If you’ve never…

Sunday is my long run day. As I am working up to run a half marathon, I add a mile each week. Today was nine miles. It’s not uncommon for a lot of reflection to take place on these runs, and today was no exception. 

This weekend, I posted a quote from my friend Phil Steiner, also a runner. In response to the shooting of Ahmaud Arbery, Phil said, “In the thousands of miles I have run in my life,96358477_10157248168247467_6244917177489555456_n I have never feared for my life because of my color. This is privilege.” I referred to Phil’s words with an observation of my own that this week many had finally come to understand what privilege is.

Before I hit the pavement, I noticed someone commented on the post saying, “I disagree completely. He was ambushed by psychopaths not privileged individuals.” 

That misses the point entirely. Let’s put aside for a moment the fact that Gregory and Travis McMichael are absolutely privileged individuals (I mean, if the ability to shoot a black jogger down and then go home for three months as if nothing happened isn’t privilege, I don’t know what is. But that’s another story.). As I wound my way around the streets of downtown San Antonio, I could not help but wonder how my friend could think these two men were not privileged.

My friend’s reaction made me wonder if many of those who deny privilege is a reality equate the term with material wealth. While that could be one possible meaning, and a very revealing one if that’s the first place your mind goes, in the context of these conversations, it means something else entirely. My musings led me to compile a list of “if you’ve never’s”:

If you’ve never been denied access to a business or other facility because of the color of your skin…

If you’ve never had to consider the fact that, in your recent ancestry, your family had to enter a movie theater from a back door…

If you’ve never had to consider the fact that, in your recent ancestry, your family had separate public bathroom facilities…

If you’ve never had to consider the fact that, in your recent ancestry, your family had to eat in designated areas of a restaurant, if they were even allowed to eat there at all…

If you’ve never had to consider the fact that, in your recent ancestry, your family had to sit in the rear seats of public transportation…

If you’ve never had to consider the fact that, in your recent ancestry, your family had to be in “their part of town” after dark…

If you’ve never had to consider the fact that, in your recent ancestry, your family may not have been allowed in certain parts of town at all…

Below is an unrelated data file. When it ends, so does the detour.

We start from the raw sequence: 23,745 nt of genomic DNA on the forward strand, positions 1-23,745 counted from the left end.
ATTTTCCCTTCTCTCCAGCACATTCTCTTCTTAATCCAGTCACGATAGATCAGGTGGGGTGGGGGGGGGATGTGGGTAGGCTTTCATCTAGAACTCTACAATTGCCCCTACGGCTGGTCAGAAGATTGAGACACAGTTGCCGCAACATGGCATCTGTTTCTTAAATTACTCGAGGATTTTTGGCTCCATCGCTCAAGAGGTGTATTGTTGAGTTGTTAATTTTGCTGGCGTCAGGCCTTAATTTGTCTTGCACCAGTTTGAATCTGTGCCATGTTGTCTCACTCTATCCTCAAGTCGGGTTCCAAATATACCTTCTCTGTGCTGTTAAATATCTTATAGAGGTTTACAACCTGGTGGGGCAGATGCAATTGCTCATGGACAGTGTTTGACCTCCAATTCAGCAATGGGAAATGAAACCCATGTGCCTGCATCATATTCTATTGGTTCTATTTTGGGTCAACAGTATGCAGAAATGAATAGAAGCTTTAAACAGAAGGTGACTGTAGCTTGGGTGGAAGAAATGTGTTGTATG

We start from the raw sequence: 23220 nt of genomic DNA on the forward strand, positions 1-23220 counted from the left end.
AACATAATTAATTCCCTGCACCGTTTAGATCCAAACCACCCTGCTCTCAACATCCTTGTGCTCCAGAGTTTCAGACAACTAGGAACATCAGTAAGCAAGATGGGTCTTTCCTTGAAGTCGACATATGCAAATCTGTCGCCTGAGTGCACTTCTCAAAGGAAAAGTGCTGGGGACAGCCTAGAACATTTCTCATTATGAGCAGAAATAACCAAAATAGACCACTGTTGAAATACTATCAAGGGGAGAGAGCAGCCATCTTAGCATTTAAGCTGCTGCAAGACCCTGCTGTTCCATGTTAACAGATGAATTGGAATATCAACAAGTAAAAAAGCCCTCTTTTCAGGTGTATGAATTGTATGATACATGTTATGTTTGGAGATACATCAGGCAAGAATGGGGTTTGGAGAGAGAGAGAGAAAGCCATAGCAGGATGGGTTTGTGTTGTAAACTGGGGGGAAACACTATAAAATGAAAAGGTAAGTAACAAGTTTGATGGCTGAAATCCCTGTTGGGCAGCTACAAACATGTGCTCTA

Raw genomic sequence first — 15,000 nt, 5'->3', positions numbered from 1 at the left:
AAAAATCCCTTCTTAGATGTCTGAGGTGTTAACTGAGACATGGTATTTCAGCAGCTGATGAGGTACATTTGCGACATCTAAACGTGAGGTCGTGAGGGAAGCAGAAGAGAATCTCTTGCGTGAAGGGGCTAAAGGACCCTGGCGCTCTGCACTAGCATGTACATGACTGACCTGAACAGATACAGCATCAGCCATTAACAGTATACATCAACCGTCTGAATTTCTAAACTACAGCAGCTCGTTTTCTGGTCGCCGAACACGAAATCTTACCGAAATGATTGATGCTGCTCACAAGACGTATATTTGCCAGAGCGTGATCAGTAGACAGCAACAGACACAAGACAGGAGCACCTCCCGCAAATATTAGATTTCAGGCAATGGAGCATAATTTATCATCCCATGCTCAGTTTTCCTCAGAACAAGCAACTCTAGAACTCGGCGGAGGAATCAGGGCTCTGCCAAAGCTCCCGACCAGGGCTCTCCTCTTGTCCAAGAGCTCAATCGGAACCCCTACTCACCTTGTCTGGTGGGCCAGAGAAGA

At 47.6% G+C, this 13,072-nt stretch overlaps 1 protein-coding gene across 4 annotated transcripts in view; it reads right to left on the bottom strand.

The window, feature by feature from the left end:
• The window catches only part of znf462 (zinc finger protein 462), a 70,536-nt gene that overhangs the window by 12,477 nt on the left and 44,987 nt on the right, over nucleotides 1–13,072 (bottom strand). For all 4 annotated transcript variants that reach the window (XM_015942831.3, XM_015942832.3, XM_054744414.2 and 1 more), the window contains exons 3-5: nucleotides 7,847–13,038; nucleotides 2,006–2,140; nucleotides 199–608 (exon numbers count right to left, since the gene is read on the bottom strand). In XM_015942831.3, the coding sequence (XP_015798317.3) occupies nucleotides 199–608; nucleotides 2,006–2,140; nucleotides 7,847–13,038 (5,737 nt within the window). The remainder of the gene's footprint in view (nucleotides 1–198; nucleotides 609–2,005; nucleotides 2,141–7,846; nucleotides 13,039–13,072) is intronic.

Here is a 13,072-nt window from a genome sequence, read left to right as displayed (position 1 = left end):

If you’ve never had to consider the fact that the earliest members of your family tree were considered property…

If you’ve never had to consider the fact that your ancestors were legally considered less than human…

If you’ve never had to consider the fact that your ancestors were granted, after vigorous debate by our government, 3/5 humanity…

If you’ve never had to consider the fact that your ancestors were granted, again only after vigorous debate by our government, the right to vote long after they were living in our nation…

If you never had to consider the fact that your religious denomination once officially believed that you had no soul…

If you’ve never had to consider the fact that you might be chased down and shot while jogging…

If you’ve never had to have a conversation with your five-year-old child that he will be treated differently because of the color of his skin…

If you’ve never had to consider any of the above statements as a reality in your life, then you, my friend, are privileged.

But wait. It isn’t the end of the story.

Being privileged is not an indictment of your character. What is telling about the kind of person you are is what you choose to do with that privilege. Make no mistake. No one is suggesting you feel guilty or ashamed. We don’t need anyone pitying anyone else.

What we need are people to acknowledge their station in humanity and take action to right what has been wrong for generations. Agreeing on what is undeniable is the first and best thing you can do. 

Let our black brothers and sisters know you are with them and for them. Let them know you will advocate for them, stand with them, listen to them, grieve with them, and hold space for them.

Let them know you will love them.

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